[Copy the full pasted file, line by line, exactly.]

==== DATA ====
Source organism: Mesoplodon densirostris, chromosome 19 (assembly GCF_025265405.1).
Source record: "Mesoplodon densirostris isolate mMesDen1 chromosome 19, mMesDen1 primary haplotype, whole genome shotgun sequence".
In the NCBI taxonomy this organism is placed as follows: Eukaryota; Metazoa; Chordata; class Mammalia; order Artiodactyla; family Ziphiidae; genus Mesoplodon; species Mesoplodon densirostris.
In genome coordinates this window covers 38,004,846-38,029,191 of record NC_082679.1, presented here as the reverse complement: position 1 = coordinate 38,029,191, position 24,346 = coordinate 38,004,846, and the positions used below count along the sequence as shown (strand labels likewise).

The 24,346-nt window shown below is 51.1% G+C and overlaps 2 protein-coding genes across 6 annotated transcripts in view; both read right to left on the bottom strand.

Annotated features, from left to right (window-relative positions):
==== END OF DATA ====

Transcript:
Source organism: Mesoplodon densirostris, chromosome 19 (assembly GCF_025265405.1).
Source record: "Mesoplodon densirostris isolate mMesDen1 chromosome 19, mMesDen1 primary haplotype, whole genome shotgun sequence".
In the NCBI taxonomy this organism is placed as follows: Eukaryota; Metazoa; Chordata; class Mammalia; order Artiodactyla; family Ziphiidae; genus Mesoplodon; species Mesoplodon densirostris.
In genome coordinates this window covers 38,004,846-38,029,191 of record NC_082679.1, presented here as the reverse complement: position 1 = coordinate 38,029,191, position 24,346 = coordinate 38,004,846, and the positions used below count along the sequence as shown (strand labels likewise).

The 24,346-nt window shown below is 51.1% G+C and overlaps 2 protein-coding genes across 6 annotated transcripts in view; both read right to left on the bottom strand.

Annotated features, from left to right (window-relative positions):